The laughter of four barefoot boys fills the air as they race desk chairs — not in a park, but rather in an improvised backyard, which happens to be an alley in Boyle Heights.
The alley’s surface is newly paved and plain. But it’s a large improvement over its previous beaten-up, unpaved state. Old tires have been painted gold and mounted on the alley’s fences as planters, each holding bright geraniums.
For many kids in park-poor communities like Boyle Heights, not having a backyard to play in sometimes means not playing at all. What these communities do have are alleys. A lot of them. This is one reason why some city planners, community organizers and neighborhoods are looking at alleys as possible playgrounds and community gathering places.
“There’s about 20 kids that are always here, and they have to stay inside because there’s nothing they can do here,” says 15-year-old Stephanie Espinoza, a community volunteer. “They have no park nearby, and in the alleyway there were too many holes. That’s why we decided to help with the alley, so they would have a place to play near their houses.”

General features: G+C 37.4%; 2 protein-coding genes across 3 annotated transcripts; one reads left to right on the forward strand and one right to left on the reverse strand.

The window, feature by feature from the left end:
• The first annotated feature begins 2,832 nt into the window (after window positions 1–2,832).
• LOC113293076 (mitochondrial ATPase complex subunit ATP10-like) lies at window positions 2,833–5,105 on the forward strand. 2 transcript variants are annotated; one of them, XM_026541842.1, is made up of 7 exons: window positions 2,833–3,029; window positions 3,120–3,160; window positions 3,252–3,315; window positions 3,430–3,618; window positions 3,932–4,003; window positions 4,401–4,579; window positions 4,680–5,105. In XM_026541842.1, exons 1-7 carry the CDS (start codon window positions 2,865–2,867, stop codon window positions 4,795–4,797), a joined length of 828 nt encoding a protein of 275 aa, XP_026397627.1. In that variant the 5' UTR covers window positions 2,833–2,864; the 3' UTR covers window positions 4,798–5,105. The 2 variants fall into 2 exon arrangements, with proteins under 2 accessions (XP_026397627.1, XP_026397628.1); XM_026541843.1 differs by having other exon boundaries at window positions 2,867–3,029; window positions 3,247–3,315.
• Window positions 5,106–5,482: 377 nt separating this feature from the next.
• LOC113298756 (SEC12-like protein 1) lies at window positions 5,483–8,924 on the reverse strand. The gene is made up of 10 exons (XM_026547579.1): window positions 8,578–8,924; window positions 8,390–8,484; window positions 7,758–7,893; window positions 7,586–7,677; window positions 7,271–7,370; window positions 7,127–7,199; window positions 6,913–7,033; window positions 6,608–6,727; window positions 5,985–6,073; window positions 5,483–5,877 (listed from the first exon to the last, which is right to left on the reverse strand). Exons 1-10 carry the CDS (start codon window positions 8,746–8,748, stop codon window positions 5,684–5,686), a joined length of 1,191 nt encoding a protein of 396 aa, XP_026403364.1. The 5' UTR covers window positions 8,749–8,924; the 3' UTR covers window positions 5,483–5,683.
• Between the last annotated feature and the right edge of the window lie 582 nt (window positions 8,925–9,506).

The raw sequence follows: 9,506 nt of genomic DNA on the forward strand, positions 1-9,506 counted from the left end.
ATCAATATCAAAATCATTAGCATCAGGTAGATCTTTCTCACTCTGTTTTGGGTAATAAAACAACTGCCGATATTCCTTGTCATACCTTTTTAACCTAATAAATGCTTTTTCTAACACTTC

Unión de Vecinos, a non-profit that helps people improve their neighborhoods, sponsors a committee focused on transforming alleys in the Boyle Heights community. The organization gets input from residents and helps them create safe places.
Read more at Boyle Heights Beat